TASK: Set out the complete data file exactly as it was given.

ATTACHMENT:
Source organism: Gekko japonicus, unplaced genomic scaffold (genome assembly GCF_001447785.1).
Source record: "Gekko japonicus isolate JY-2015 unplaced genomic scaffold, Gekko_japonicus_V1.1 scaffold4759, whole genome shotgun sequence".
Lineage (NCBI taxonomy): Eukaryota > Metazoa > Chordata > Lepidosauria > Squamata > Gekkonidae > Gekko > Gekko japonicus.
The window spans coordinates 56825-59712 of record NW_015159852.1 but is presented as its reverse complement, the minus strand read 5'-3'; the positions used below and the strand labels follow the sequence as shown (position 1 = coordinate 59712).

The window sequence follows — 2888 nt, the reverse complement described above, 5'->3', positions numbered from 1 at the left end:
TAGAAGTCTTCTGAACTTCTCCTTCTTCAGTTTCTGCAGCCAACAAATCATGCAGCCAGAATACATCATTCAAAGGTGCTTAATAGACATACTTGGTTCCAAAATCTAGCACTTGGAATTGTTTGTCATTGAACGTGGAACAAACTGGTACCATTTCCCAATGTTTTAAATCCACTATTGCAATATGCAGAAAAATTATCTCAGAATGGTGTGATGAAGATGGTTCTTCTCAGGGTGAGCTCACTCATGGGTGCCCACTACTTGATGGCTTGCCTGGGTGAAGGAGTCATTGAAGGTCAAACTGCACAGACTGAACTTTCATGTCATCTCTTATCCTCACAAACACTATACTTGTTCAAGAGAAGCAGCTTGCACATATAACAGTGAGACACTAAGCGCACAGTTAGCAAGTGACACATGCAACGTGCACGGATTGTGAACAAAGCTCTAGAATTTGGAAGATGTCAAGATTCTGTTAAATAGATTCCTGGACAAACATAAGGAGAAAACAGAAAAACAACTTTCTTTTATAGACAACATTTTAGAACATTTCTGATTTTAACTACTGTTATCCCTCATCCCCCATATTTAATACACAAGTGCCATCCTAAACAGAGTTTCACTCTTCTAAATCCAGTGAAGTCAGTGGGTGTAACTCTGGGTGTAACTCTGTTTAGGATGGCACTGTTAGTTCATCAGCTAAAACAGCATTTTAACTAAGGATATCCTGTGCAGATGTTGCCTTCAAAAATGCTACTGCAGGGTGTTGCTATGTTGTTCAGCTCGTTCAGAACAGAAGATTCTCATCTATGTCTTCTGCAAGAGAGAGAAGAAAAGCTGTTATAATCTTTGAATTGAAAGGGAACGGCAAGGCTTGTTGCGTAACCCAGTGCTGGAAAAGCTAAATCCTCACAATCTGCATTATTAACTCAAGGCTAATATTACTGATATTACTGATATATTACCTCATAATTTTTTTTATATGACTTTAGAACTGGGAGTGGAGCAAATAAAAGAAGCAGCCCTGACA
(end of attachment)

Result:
Source organism: Gekko japonicus, unplaced genomic scaffold (genome assembly GCF_001447785.1).
Source record: "Gekko japonicus isolate JY-2015 unplaced genomic scaffold, Gekko_japonicus_V1.1 scaffold4759, whole genome shotgun sequence".
Lineage (NCBI taxonomy): Eukaryota > Metazoa > Chordata > Lepidosauria > Squamata > Gekkonidae > Gekko > Gekko japonicus.
The window spans coordinates 56825-59712 of record NW_015159852.1 but is presented as its reverse complement, the minus strand read 5'-3'; the positions used below and the strand labels follow the sequence as shown (position 1 = coordinate 59712).

The window sequence follows — 2888 nt, the reverse complement described above, 5'->3', positions numbered from 1 at the left end:
TAGAAGTCTTCTGAACTTCTCCTTCTTCAGTTTCTGCAGCCAACAAATCATGCAGCCAGAATACATCATTCAAAGGTGCTTAATAGACATACTTGGTTCCAAAATCTAGCACTTGGAATTGTTTGTCATTGAACGTGGAACAAACTGGTACCATTTCCCAATGTTTTAAATCCACTATTGCAATATGCAGAAAAATTATCTCAGAATGGTGTGATGAAGATGGTTCTTCTCAGGGTGAGCTCACTCATGGGTGCCCACTACTTGATGGCTTGCCTGGGTGAAGGAGTCATTGAAGGTCAAACTGCACAGACTGAACTTTCATGTCATCTCTTATCCTCACAAACACTATACTTGTTCAAGAGAAGCAGCTTGCACATATAACAGTGAGACACTAAGCGCACAGTTAGCAAGTGACACATGCAACGTGCACGGATTGTGAACAAAGCTCTAGAATTTGGAAGATGTCAAGATTCTGTTAAATAGATTCCTGGACAAACATAAGGAGAAAACAGAAAAACAACTTTCTTTTATAGACAACATTTTAGAACATTTCTGATTTTAACTACTGTTATCCCTCATCCCCCATATTTAATACACAAGTGCCATCCTAAACAGAGTTTCACTCTTCTAAATCCAGTGAAGTCAGTGGGTGTAACTCTGGGTGTAACTCTGTTTAGGATGGCACTGTTAGTTCATCAGCTAAAACAGCATTTTAACTAAGGATATCCTGTGCAGATGTTGCCTTCAAAAATGCTACTGCAGGGTGTTGCTATGTTGTTCAGCTCGTTCAGAACAGAAGATTCTCATCTATGTCTTCTGCAAGAGAGAGAAGAAAAGCTGTTATAATCTTTGAATTGAAAGGGAACGGCAAGGCTTGTTGCGTAACCCAGTGCTGGAAAAGCTAAATCCTCACAATCTGCATTATTAACTCAAGGCTAATATTACTGATATTACTGATATATTACCTCATAATTTTTTTTATATGACTTTAGAACTGGGAGTGGAGCAAATAAAAGAAGCAGCCCTGACA